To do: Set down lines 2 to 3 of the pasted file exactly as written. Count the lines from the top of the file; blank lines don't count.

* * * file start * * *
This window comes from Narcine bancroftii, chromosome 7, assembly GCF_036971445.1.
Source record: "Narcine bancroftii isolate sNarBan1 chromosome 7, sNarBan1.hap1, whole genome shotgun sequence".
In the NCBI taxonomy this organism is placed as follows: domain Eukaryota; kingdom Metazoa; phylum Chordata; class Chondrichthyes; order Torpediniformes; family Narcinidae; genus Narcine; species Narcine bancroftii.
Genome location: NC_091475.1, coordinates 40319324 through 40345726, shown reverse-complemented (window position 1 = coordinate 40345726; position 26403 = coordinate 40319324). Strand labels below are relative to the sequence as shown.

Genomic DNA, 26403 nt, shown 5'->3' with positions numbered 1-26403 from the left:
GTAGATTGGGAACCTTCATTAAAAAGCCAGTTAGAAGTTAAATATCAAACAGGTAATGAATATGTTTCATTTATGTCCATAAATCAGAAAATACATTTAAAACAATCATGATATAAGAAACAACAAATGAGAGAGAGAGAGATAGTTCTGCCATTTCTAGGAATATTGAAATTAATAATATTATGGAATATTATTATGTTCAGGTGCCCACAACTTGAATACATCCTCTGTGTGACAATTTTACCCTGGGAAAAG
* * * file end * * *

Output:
Source record: "Narcine bancroftii isolate sNarBan1 chromosome 7, sNarBan1.hap1, whole genome shotgun sequence".
In the NCBI taxonomy this organism is placed as follows: domain Eukaryota; kingdom Metazoa; phylum Chordata; class Chondrichthyes; order Torpediniformes; family Narcinidae; genus Narcine; species Narcine bancroftii.